The Tamale South MP argued that he did not have problem with MPs who were in breaches to be held solely responsible and that there should be no cover up for any elected member when they absented themselves without permission in writing from the Speaker for 15 days consecutively.
“The 275 elected MPs is the Parliament and therefore if a report has been submitted to us, we must take a decision as a House on that report. That was what happened in 2005 when Eric Amoateng case happened.
“So, let us not change the rules today because we may not want Adwoa Safo or Henry Quartey or Kenney Agyapong to be subjected to the full requirement of the constitution under Article 97,” he said.
Arguing further, Mr Iddrisu said Parliament was the guardian and protector of the fundamental rights and freedom and it was not for nothing that there was no provision in the Constitution on how to remove an MP.
“Because the Constitution respect the weight of an elected person who wields the power and authority of the sovereign. It is because we have cheapened ourselves that appointees are heavier or holier than us,” he said.
He, therefore, said any motion or removed moved on the floor today must be subjected to debate by the House,
He expressed strong disappointed over the failure of President Nana Addo Dankwa Akufo-Addo to show “with and will in dismissing” Adwoa Safo for staying away from her ministerial post for long.
“Why will you be keeping an absentee minister and thinking that you will find comfort in Parliament dismissing and declaring her seat vacant?” he asked.
Let’s debate report
The NDC MP for Bawku Central, Mahama Ayariga, said it was not the Privileges Committee’s recommendation that should concluded the case on the three MPs.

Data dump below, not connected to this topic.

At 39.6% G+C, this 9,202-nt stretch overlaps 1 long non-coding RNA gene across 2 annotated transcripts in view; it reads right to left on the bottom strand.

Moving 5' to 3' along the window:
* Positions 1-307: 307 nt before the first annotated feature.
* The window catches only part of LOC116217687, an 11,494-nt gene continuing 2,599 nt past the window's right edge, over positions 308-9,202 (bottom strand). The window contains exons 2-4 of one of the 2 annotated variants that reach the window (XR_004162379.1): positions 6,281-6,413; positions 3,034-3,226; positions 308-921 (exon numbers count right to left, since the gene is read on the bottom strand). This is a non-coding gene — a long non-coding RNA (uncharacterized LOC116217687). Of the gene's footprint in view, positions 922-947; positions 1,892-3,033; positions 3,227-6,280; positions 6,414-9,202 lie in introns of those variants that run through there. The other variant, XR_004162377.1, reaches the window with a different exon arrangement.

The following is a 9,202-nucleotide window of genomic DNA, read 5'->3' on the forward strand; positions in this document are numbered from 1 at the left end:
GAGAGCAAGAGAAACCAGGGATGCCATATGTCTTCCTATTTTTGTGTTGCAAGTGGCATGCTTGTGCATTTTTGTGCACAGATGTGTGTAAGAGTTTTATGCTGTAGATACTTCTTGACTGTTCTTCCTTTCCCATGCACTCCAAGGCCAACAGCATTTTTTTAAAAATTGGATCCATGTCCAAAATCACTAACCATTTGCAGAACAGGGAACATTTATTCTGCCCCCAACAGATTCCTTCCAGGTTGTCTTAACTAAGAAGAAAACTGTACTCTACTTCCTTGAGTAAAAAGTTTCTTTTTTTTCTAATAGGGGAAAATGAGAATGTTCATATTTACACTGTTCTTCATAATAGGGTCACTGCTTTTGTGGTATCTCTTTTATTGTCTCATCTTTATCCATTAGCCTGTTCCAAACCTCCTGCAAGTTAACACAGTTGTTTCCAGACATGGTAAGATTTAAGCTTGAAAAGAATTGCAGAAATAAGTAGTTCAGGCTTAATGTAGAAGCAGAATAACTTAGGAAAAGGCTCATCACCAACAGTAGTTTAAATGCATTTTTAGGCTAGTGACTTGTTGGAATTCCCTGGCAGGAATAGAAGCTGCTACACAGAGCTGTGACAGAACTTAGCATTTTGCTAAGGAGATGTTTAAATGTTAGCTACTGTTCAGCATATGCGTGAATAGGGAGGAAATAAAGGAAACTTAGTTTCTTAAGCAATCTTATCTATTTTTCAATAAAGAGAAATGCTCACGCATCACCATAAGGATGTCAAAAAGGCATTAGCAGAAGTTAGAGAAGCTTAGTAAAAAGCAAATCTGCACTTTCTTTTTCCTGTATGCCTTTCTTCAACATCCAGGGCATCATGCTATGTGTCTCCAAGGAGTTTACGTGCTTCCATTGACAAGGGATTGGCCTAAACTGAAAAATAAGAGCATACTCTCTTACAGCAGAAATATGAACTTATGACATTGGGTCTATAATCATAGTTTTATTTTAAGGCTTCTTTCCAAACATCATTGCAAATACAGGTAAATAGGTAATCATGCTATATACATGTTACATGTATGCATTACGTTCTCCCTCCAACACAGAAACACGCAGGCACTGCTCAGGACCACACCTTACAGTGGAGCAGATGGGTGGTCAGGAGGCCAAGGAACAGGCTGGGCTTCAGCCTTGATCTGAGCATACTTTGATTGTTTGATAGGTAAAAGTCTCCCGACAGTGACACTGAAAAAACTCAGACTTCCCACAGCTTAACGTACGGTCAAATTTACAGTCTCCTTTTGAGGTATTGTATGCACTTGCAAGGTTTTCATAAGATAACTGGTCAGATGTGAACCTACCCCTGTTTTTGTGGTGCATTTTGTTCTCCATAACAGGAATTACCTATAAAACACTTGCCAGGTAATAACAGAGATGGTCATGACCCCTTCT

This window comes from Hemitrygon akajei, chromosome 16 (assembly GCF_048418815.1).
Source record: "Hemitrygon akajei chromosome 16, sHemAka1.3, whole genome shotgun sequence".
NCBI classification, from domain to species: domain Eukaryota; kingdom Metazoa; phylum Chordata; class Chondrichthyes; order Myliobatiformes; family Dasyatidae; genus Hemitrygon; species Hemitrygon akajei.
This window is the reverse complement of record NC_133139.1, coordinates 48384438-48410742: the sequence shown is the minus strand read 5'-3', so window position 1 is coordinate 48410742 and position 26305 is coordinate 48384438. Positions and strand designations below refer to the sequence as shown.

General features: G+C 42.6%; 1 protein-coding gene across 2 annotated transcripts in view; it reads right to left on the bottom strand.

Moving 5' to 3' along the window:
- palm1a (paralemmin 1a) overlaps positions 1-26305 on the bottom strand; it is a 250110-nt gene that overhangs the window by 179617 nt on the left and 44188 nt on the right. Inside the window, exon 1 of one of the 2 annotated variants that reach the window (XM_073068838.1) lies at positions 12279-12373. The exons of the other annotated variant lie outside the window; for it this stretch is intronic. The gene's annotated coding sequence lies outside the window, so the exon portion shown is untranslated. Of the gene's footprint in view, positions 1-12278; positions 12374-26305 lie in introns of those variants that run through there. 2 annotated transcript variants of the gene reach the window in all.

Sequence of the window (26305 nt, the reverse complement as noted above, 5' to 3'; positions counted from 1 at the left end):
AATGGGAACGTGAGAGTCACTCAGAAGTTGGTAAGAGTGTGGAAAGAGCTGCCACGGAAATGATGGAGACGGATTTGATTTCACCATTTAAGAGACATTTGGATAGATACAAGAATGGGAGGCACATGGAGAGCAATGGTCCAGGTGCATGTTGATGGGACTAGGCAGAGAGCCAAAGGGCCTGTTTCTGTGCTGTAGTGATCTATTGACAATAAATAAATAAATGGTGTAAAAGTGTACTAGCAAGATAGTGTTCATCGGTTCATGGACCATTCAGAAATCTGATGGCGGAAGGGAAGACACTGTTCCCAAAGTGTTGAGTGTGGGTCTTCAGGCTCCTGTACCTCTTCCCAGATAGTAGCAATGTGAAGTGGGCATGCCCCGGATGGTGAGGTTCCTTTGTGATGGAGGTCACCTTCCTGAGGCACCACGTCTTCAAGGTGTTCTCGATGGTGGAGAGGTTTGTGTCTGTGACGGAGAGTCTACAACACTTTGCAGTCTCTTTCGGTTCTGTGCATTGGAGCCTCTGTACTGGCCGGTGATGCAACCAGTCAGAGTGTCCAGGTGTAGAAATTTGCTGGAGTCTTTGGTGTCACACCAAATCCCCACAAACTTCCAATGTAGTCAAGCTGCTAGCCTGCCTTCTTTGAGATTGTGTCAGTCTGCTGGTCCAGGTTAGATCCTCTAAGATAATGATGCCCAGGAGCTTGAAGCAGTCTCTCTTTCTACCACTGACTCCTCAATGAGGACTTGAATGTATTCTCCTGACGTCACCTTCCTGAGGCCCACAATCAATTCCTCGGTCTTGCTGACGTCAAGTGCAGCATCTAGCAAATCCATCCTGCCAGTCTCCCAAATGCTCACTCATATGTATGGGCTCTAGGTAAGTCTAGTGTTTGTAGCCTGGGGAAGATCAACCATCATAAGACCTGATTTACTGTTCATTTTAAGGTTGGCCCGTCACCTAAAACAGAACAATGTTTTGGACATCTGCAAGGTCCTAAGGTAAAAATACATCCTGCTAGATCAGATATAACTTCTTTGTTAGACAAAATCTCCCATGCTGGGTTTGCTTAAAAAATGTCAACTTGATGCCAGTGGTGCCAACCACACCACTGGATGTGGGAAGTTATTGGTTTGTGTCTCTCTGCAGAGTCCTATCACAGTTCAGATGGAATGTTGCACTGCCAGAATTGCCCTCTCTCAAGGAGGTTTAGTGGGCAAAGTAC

He said Order 164 of the Standing Order made it the duty of the Privileges Committee to enquire into any complaint of contempt of Parliament or breach of privilege which might be referred to it and to recommend to the House such as action as the committee might consider appropriate.
He added Order 212 (1), which dealt with reports of committees, required that every committee, to which a matter was referred to, shall report to the House before the end of each session of Parliament.
Quoting Article 296 of the Constitution, Mr Ayariga said the Privileges Committee should be mindful that it was given a Constitutional obligation to determine the fate of an individual.
He, therefore, said in the exercise of discretionary power implied a duty to be “fair and candid and shall not arbitrary, capricious or bias either by resentment, prejudice or personal dislike in accordance with due process of law.”
He, therefore, said the report of the committee must be debated, interrogated and examine the reasonableness of the committee’s conclusion and recommendation.